Read labels. Look for signs at grocery stores that tell you where your meat, seafood and produce come from. Opt for foods grown closer to home. Shop at grocery stores that indicate the geographic origin of foods. More and more mainstream grocery stores are catching on to this trend.

Get digging. There are many foods that are easy to grow in your very own backyard and you often don’t need a full-fledged garden. Consider planting a simple herb garden. If you don’t have a lot of space, use a window box or flowerpot. Lots of food can grow and be ready to eat in just a month’s time, including lettuce, arugula and radishes, and herbs such as basil, dill, mint and cilantro.

Dine out, mindfully. Choose restaurants in your area that purchase foods from local and regional farms. Ask around at restaurants about their ingredients and find out where they come from. You can also ask folks at the farmer’s market what restaurants typically purchase food from them.

You are likely to find eating locally grown food can be a big transition but the benefits are plentiful. Consider making the change gradually and your choices will add up over time. And be sure to keep in mind the big picture – the closer the food is grown to home, the better the food is likely to be for your taste buds and health.

For more ideas on heart-healthy eating, check out The Cooper Clinic Solution to the Diet Revolution: Step Up to the Plate (2009). My guidebook of tips makes healthy eating fun and more manageable. Connect with me online at @GeorgiaKostas and Facebook/Georgia Kostas Nutrition and visit: http://www.georgiakostas.com.

This nutrition information does not address individual health conditions. Please consult with your physician or registered dietitian to meet specific health and dietary needs.

Healthy Grilling Tips

With the first long weekend of the season under our belt, summertime is here and grilling season is in full swing. Follow these tips to pump up the flavor and enjoy a backyard feast that is healthy and tasty.

  • Go lean. Put the focus of your cookout on lean meat. Toss omega-3 rich fish, like salmon and tuna steaks, on the grill and add a squeeze of lemon and fresh dill for extra flavor. For red meat lovers, cuts that include the words “loin” or “round” will be your best bet. Be sure to trim excess fats before grilling.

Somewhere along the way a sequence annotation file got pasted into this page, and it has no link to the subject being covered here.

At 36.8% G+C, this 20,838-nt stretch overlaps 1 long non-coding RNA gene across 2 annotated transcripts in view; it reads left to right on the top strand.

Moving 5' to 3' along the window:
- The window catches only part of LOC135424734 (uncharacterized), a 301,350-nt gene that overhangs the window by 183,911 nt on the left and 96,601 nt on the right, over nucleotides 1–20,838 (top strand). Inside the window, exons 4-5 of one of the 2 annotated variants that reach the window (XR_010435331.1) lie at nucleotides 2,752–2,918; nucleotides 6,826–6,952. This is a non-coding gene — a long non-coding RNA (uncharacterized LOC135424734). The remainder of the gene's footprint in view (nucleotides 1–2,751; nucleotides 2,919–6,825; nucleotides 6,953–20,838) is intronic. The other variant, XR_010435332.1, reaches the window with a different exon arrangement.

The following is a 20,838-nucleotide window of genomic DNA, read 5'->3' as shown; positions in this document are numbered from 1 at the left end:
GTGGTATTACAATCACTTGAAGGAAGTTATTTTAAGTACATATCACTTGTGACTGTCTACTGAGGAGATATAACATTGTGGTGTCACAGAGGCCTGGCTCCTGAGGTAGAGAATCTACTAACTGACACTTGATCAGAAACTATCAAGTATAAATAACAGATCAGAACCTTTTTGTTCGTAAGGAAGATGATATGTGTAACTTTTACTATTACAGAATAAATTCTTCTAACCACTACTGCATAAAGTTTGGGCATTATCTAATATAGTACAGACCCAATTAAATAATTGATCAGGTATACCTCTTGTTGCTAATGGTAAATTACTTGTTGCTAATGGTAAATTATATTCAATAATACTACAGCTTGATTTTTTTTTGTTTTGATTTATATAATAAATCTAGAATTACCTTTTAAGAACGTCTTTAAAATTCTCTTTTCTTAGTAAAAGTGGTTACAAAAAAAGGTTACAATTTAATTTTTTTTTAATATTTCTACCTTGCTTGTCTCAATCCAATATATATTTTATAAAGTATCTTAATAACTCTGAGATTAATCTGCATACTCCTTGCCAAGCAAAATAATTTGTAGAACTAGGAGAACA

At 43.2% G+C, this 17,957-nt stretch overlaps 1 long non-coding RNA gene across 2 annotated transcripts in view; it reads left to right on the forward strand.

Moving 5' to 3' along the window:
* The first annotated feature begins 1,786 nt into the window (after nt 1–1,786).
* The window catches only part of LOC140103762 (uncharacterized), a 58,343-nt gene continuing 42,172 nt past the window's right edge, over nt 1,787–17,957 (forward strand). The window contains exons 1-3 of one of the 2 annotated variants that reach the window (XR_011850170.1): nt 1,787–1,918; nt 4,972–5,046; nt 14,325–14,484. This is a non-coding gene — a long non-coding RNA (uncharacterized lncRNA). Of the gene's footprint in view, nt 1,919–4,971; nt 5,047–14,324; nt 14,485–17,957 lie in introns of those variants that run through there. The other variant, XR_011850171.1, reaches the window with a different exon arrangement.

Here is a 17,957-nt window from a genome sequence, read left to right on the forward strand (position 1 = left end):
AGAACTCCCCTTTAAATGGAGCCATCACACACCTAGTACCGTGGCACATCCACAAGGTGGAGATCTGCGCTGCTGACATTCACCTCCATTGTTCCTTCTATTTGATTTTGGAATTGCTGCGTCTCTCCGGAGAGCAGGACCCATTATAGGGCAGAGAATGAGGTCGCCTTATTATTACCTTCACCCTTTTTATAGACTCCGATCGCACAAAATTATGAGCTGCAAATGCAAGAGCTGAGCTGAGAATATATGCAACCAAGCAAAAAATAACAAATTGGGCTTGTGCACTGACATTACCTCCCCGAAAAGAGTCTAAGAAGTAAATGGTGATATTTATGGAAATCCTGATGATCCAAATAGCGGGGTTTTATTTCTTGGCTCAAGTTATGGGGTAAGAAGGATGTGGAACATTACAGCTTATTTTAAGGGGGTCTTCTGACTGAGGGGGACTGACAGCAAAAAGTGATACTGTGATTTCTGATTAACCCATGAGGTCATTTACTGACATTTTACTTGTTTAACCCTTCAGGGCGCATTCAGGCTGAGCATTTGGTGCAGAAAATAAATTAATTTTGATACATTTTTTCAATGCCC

• Rub it in. Choose dry rubs over marinades, which often contain unhealthy syrups and oil. For an extra punch, consider rubbing your meat with a favorite spice like cumin, rosemary, chili or garlic.
  • Control portions. With buffet style eating at backyard BBQs, it’s easy to help yourself to excessive amounts. Keep in mind that a serving of meat should be about the size of the palm of your hand.  To avoid over-eating, try cutting meats, veggies and fruits in small pieces and put them on a skewer. Enjoy the variety of textures and flavors along with healthy sides.
  • Mix it up. Add fresh foods, like veggies and fruits, to your grill. Some great grilled veggie options include asparagus, broccoli, eggplant, mushrooms, onions, bell peppers, sliced sweet potatoes, squash or zucchini. For fruit, pineapple and peaches are great options as their natural sugars caramelize and enhance the flavor.
  • Top it off. Forgo high-calorie toppings, like mayo and full-fat cheese. Instead, serve up chopped cilantro leaves and shredded cabbage with a squeeze of lime. Spice it up with some jalapenos and fresh salsa. Add avocado slices for some healthy fat with that similar, creamy consistency of mayo or cheese.  Or try a little low-fat sharp cheese like Cabot Reduced-Fat Jalapeno Jack  – a little goes a long way for flavor.
  • Think outside the bun. Choose wholegrain breads to house your grill favorites. Pita bread and tortillas also make great options. Be sure to choose the wholegrain variety.
  • Eat seasonal. Pick the perfect produce and offer up healthy side dishes incorporating your favorite foods that are in season. This summer, look for berries, watermelon, tomatoes and corn. Use leftovers to add crunch and flavor to salads the next day.

For more ideas on heart-healthy eating, check out The Cooper Clinic Solution to the Diet Revolution: Step Up to the Plate (2009). My guidebook of tips makes healthy eating fun and more manageable. Connect with me online at @GeorgiaKostas and Facebook/Georgia Kostas Nutrition and visit:http://www.georgiakostas.com.

This nutrition information does not address individual health conditions. Please consult with your physician or registered dietitian to meet specific health and dietary needs.